Thomas v. Allstate Insurance Company, No. 2:2020cv02477 - Document 30 (W.D. Tenn. 2021)

Court Description: ORDER Granting 21 Motion for Summary Judgment. Signed by Judge Jon Phipps McCalla on 3/4/2021. (pa) (Main Document 30 replaced on 3/4/2021) (pa).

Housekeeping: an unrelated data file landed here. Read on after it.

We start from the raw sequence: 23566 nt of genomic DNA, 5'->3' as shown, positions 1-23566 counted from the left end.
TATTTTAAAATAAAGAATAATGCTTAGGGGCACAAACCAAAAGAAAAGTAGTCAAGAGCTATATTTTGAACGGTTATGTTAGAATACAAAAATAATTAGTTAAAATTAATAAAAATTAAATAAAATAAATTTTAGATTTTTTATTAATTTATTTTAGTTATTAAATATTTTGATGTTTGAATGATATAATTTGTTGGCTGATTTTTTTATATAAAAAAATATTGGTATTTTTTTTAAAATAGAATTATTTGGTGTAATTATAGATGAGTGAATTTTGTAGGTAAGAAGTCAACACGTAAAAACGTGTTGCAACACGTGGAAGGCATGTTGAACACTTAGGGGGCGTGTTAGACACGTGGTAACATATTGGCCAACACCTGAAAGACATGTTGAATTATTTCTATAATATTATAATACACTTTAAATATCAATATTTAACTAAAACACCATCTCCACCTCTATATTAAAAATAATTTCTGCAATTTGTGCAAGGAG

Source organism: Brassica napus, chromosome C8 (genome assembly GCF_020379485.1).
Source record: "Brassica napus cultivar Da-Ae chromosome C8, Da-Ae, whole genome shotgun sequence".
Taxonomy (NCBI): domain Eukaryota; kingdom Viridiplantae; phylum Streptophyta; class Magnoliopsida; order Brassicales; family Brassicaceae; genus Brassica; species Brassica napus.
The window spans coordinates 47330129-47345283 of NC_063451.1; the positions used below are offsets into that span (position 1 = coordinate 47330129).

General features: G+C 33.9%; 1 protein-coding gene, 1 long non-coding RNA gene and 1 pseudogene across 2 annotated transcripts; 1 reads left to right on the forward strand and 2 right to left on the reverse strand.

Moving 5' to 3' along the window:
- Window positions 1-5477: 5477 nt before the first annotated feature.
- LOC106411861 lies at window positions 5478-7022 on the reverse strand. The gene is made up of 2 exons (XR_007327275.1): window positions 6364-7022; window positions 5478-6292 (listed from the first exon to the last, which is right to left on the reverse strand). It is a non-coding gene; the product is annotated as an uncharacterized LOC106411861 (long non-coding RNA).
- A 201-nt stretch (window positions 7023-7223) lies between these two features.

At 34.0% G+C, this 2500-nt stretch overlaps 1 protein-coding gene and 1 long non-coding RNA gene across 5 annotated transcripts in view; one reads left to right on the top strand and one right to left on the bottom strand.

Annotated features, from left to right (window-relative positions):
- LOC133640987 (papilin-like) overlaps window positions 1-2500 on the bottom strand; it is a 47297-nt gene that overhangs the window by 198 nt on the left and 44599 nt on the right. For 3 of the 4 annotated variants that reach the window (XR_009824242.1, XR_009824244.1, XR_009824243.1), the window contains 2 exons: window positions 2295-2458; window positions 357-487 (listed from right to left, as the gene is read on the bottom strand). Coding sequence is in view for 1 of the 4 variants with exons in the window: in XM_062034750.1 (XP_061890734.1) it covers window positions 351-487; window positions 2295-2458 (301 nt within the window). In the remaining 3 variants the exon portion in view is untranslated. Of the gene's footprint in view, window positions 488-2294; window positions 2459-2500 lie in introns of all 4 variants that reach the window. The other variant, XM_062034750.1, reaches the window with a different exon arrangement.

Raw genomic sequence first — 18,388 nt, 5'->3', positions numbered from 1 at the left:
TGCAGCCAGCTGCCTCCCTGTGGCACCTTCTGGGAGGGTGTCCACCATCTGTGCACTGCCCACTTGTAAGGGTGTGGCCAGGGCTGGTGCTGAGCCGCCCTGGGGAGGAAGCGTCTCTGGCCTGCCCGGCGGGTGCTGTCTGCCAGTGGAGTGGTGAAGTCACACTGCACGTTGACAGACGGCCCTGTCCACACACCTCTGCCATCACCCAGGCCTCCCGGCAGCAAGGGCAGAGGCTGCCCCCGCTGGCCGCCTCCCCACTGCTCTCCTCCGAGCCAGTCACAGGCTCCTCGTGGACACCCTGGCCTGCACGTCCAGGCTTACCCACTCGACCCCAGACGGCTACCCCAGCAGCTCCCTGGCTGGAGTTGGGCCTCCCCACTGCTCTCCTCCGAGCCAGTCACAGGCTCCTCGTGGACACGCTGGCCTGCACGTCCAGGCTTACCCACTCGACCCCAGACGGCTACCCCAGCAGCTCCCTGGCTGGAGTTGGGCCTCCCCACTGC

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Thomas v. Allstate Insurance Company Doc. 30 Case 2:20-cv-02477-JPM-atc Document 30 Filed 03/04/21 Page 1 of 7 PageID 167 IN THE UNITED STATES DISTRICT COURT FOR THE WESTERN DISTRICT OF TENNESSEE WESTERN DIVISION ROBERT THOMAS, Plaintiff, v. ALLSTATE INSURANCE COMPANY, Defendant. ) ) ) ) ) ) ) ) ) Civil Action No. 2:20-cv-02477 ORDER GRANTING DEFENDANT’S MOTION FOR SUMMARY JUDGMENT Before the Court is Defendant Allstate Insurance Company’s Motion for Summary Judgment, filed on November 30, 2020. (ECF No. 21.) Plaintiff Robert Thomas filed a Response on November 30, 2020. (ECF No. 23.) Defendant filed a Reply to Plaintiff’s Response on December 4, 2020. (ECF No. 25.) For the following reasons, Defendant’s Motion for Summary Judgment is GRANTED. I. BACKGROUND On March 1, 2021, a hearing was held on the pending motion. (ECF No. 29.) At the hearing, Plaintiff’s counsel argued regarding the record, but did not cite any portion of the facts asserted in Defendant’s Statement of Undisputed Facts (ECF No. 21-2). Federal Rule of Civil Procedure 56.1 requires that a party show that a fact is, or is not, genuinely disputed by “citing to particular parts of materials in the record, including depositions, documents, electronically stored information, affidavits or declarations, stipulations (including those made for purposes of the motion only), admissions, interrogatory answers, or other materials[.]” Fed. R. Civ. P. 56(c)(1)(A). Furthermore, the precise method for disputing a movant’s asserted undisputed facts Case 2:20-cv-02477-JPM-atc Document 30 Filed 03/04/21 Page 2 of 7 PageID 168 is set out in Local Rule 56.1(b)(3). In the instant case, Plaintiff has not filed a Response disputing Defendant’s Statement of Undisputed Facts and has not pointed to specific portions of the record to dispute those facts. Accordingly, Defendant’s Statement of Undisputed Facts remains undisputed. This case arises out of a denied claim for an alleged property loss under Plaintiff’s Tennessee Renters Policy, bearing Policy No. 990 119 239, issued by Defendant on July 2, 2016 with no set expiration date. (ECF No. 21-2 ¶ 2.) The insured property was located at 3965 River Grove Circle, Apartment 4 in Memphis, Tennessee. (Id. ¶ 1.) Plaintiff alleges that his apartment was burglarized on May 2, 2017. (Id. ¶ 1.) Defendant conducted an investigation into the claim, part of which included an Examination under Oath (“EUO”) of the Plaintiff on July 27, 2017. (Id. ¶¶ 3–4.) Defendant requested Plaintiff to submit exhibits to the EUO, including bank statements, and receipts from Cash America Pawn. (Id. ¶ 5.) Plaintiff did not submit the requested documents, and on January 25, 2018, Defendant denied Plaintiff’s claim for failure to cooperate with the investigation. (ECF No. 21-2 ¶ 8.) Defendant’s claim representative sent the denial letter to Plaintiff’s counsel again on September 7, 2018. (Id. ¶ 9.) Plaintiff’s counsel acknowledged receipt of the September 7 denial letter at the hearing, and via email correspondence. (Id. ¶ 10.) II. LEGAL BACKGROUND A party is entitled to summary judgment “if the movant shows that there is no genuine dispute as to any material fact and the movant is entitled to judgment as a matter of law.” Fed. R. Civ. P. 56(a). “A fact is ‘material’ for purposes of summary judgment if proof of that fact would establish or refute an essential element of the cause of action or defense.” Bruederle v. Louisville Metro Gov’t, 687 F.3d 771, 776 (6th Cir. 2012). 2 Case 2:20-cv-02477-JPM-atc Document 30 Filed 03/04/21 Page 3 of 7 PageID 169 “In considering a motion for summary judgment, [the] court construes all reasonable inferences in favor of the non-moving party.” Robertson v. Lucas, 753 F.3d 606, 614 (6th Cir. 2014) (citing Matsushita Elec. Indus. Co. v. Zenith Radio Corp., 475 U.S. 574, 587 (1986)). “The moving party bears the initial burden of demonstrating the absence of any genuine issue of material fact.” Mosholder v. Barnhardt, 679 F.3d 443, 448 (6th Cir. 2012) (citing Celotex Corp. v. Catrett, 477 U.S. 317, 323 (1986)). “Once the moving party satisfies its initial burden, the burden shifts to the nonmoving party to set forth specific facts showing a triable issue of material fact.” Mosholder, 679 F.3d at 448-49; see also Fed. R. Civ. P. 56(e); Matsushita, 475 U.S. at 587. “When the non-moving party fails to make a sufficient showing of an essential element of his case on which he bears the burden of proof, the moving parties are entitled to judgment as a matter of law and summary judgment is proper.” Martinez v. Cracker Barrel Old Country Store, Inc., 703 F.3d 911, 914 (6th Cir. 2013) (quoting Chapman v. UAW Local 1005, 670 F.3d 677, 680 (6th Cir. 2012) (en banc)) (internal quotation marks omitted). In order to “show that a fact is, or is not, genuinely disputed,” a party must do so by “citing to particular parts of materials in the record,” “showing that the materials cited do not establish the absence or presence of a genuine dispute,” or showing “that an adverse party cannot produce admissible evidence to support the fact.” Fed. R. Civ. P 56(c); Bruederle, 687 F.3d at 776 (alterations in original) (quoting Fed. R. Civ. P. 56(c)(1)); see also Mosholder, 679 F.3d at 448 (“To support its motion, the moving party may show ‘that there is an absence of evidence to support the nonmoving party’s case.’” (quoting Celotex, 477 U.S. at 325)). “Credibility determinations, the weighing of the evidence, and the drawing of legitimate inferences from the facts are jury functions, not those of a judge[.]” Martinez, 703 F.3d at 914 (alteration in original) (quoting Anderson v. Liberty Lobby, Inc., 477 U.S. 242, 255 (1986)). “The court need consider 3 Case 2:20-cv-02477-JPM-atc Document 30 Filed 03/04/21 Page 4 of 7 PageID 170 only the cited materials, but it may consider other materials in the record.” Fed. R. Civ. P. 56(c)(3). “[T]he district court has no ‘duty to search the entire record to establish that it is bereft of a genuine issue of material fact.’” Pharos Capital Partners, L.P. v. Deloitte & Touche, 535 Fed. Appx. 522, 523 (6th Cir. 2013) (per curiam) (quoting Tucker v. Tennessee, 539 F.3d 526, 531 (6th Cir. 2008), abrogation recognized by Anderson v. City of Blue Ash, 798 F.3d 338 (6th Cir. 2015)). The decisive “question is whether ‘the evidence presents a sufficient disagreement to require submission to a [fact finder] or whether it is so one-sided that one party must prevail as a matter of law.’” Johnson v. Memphis Light Gas & Water Div., 777 F.3d 838, 843 (6th Cir. 2015) (quoting Liberty Lobby, 477 U.S. at 251-52). Summary judgment “‘shall be entered’ against the non-moving party unless affidavits or other evidence ‘set forth specific facts showing that there is a genuine issue for trial.’” Rachells v. Cingular Wireless Employee Servs., LLC, No. 1:08CV02815, 2012 WL 3648835, at *2 (N.D. Ohio Aug. 23, 2012) (quoting Lujan v. Nat’l Wildlife Fed’n, 497 U.S. 871, 884 (1990)). “[A] mere ‘scintilla’ of evidence in support of the nonmoving party’s position is insufficient to defeat summary judgment; rather, the non-moving party must present evidence upon which a reasonable jury could find in her favor.” Tingle v. Arbors at Hilliard, 692 F.3d 523, 529 (6th Cir. 2012) (quoting Liberty Lobby, 477 U.S. at 251). “[I]n order to withstand a motion for summary judgment, the party opposing the motion must present “affirmative evidence” to support his/her position.” Mitchell v. Toledo Hosp., 964 F.2d 577, 584 (6th Cir. 1992) (citing Liberty Lobby, 477 U.S. at 247-254; Street v. J.C. Bradford & Co., 886 F.2d 1472, 1479 (6th Cir. 1989)). “[C]onclusory assertions, unsupported by specific facts made in affidavits opposing a motion for summary judgment, are not sufficient to defeat a motion for summary judgment.” Rachells, 2012 WL 3648835, at *2 (quoting Thomas v. Christ Hosp. and Med. Ctr., 328 F.3d 890, 894 (7th Cir. 2003)). Statements contained in an affidavit that are 4 Case 2:20-cv-02477-JPM-atc Document 30 Filed 03/04/21 Page 5 of 7 PageID 171 “nothing more than rumors, conclusory allegations and subjective beliefs” are insufficient. See Mitchell, 964 F.2d at 584-85. III. ANALYSIS A. Plaintiff’s Claims are Barred by the One-Year Contractual Limitations Period Defendant alleges that Plaintiff’s claims are barred by the contractual limitations provided in Allstate Insurance Policy 990 119 239 (the “Policy”), which was issued to Robert Thomas starting July 2, 2015. (Exhibit A, ECF No. 1-2 at PageID 23–53.) Defendant points to the following limitation: 12. Suit Against Us. No suit or action may be brought against us unless there has been full compliance with all policy terms. Any suit or action must be brought within one year after the inception of loss or damage. (ECF No. 1-2 at PageID 34 (emphasis added).) Contractual limitations of this nature have been held valid in Tennessee. See Brick Church Transmission, Inc. v. Southern Pilot Ins. Co., 140 S.W.3d 324, 329 (Tenn. Ct. App. 2003) (“Tennessee has long held that an insurance policy provision establishing an agreed limitations period within which suit may be filed against the company is valid and enforceable.”) (internal citations omitted). It is uncontroverted that at the very latest, Plaintiff received the denial letter by September 7, 2018. 1 Plaintiff, however, did not initiate this lawsuit in Shelby County Circuit Court until June 4, 2020, at which point it alleged breach of contract, bad faith, violation of the Tennessee Consumer Protection Act (“TCPA”), and negligence. (ECF No. 1.) By any measurement, Plaintiff’s claims are time-barred. Even using the date of receipt of the second denial letter— September 14, 2018—Plaintiff’s time to file a lawsuit expired on September 14, 2019, well before its June 2020 filing of a complaint. Accordingly, Plaintiff’s claims for both breach of contract and 1 Note that Defendant has provided evidentiary support that it also sent a formal denial letter for failure to comply with the investigation on January 25, 2018. 5 Case 2:20-cv-02477-JPM-atc Document 30 Filed 03/04/21 Page 6 of 7 PageID 172 negligence are time-barred per the valid and applicable one-year contractual time period provided in the Policy. Plaintiff has pointed to no evidence in the record to raise a factual dispute as to the applicability of this provision. Instead, Plaintiff argues that the Tennessee statute of limitations provided in T.C.A. §§ 28-3-109, 47-2,725, or 28-3-105 should apply. (ECF No. 23 at PageID 146.) The Court rejects each of these arguments. Section 28-3-109 sets a six year statute of limitations for: “(1) Actions for the use and occupation of land and for rent; (2) Actions against the sureties of guardians, executors and administrators…and (3) Actions on contracts not otherwise expressly provided for.” Tenn. Code Ann. § 28-3-109(a). None of these provisions are applicable in the current case. Similarly, T.C.A. § 47-2-725 is for actions brought under the UCC, which Plaintiff acknowledges “does not apply[.]” (ECF No. 23 at PageID 146.) Finally, T.C.A. § 28-3105 does not apply because Plaintiff has not alleged fraud in his complaint. Defendant’s Motion is GRANTED with respect to Plaintiff’s claims for breach of contract and negligence. B. Plaintiff’s Bad Faith Claims are Barred by the One-Year Statute of Limitations Plaintiff’s allegations of bad faith are also barred under the one-year statute of limitations, T.C.A. § 28-3-104, that courts have applied when analyzing bad faith claims arising under T.C.A. § 56-7-105. See generally, Montesi v. Nationwide Mut. Ins. Co., 970 F.Supp. 2d 784, 791 (W.D.Tenn. 2013) (internal citations omitted) (“As a result, courts interpreting the bad faith statute have applied the one-year statute of limitations contained in Tenn. Code Ann. §28-3-104(a)(4), which requires ‘actions for statutory penalties’ to be ‘commenced within one year after the cause of action accrued.’”) Here, Plaintiff did not file his bad faith complaint until well after the time had passed to allege bad faith. Accordingly, Defendant’s Motion is GRANTED with respect to Plaintiff’s claims for bad faith. 6 Case 2:20-cv-02477-JPM-atc Document 30 Filed 03/04/21 Page 7 of 7 PageID 173 C. Plaintiff’s Tennessee Consumer Protection Act (“TCPA”) Claim is Dismissed Section 56-8-113 of the Tennessee Code provides that “title 50 and this title shall provide the sole and exclusive statutory remedies and sanctions applicable to an insurer, person, or entity licensed, permitted, or authorized to do business under this title for alleged breach of, or for alleged unfair or deceptive acts or practices in connection with, a contract of insurance as such term is defined in § 56-7-101(a).” Tenn. Code Ann. § 56-8-113. The historical notes for this amendment indicate that this provision “shall apply to any cause of action accruing on or after” April 29, 2011. Id. This Court has interpreted this section to “effectively eliminate[] the TCPA as a viable cause of action for disputes arising from the insurer-insured relationship because the TCPA is not contained in Title 50 or Title 56.” Montesi, 970 F.Supp. at 790. Here, the alleged events leading to Plaintiff’s claims indisputably occurred after April 29, 2011. Accordingly, Defendant’s motion is GRANTED with respect to Plaintiff’s TCPA claim. IV. CONCLUSION Plaintiff has not produced evidence or otherwise pointed to any portion of the record to demonstrate that a material dispute of fact exists with respect to the timing of Plaintiff’s claims. For the reasons stated above, the Court GRANTS Defendant’s Motion for Summary Judgment on all claims. SO ORDERED, this 4th day of March, 2021. /s/ Jon P. McCalla JON P. McCALLA UNITED STATES DISTRICT JUDGE 7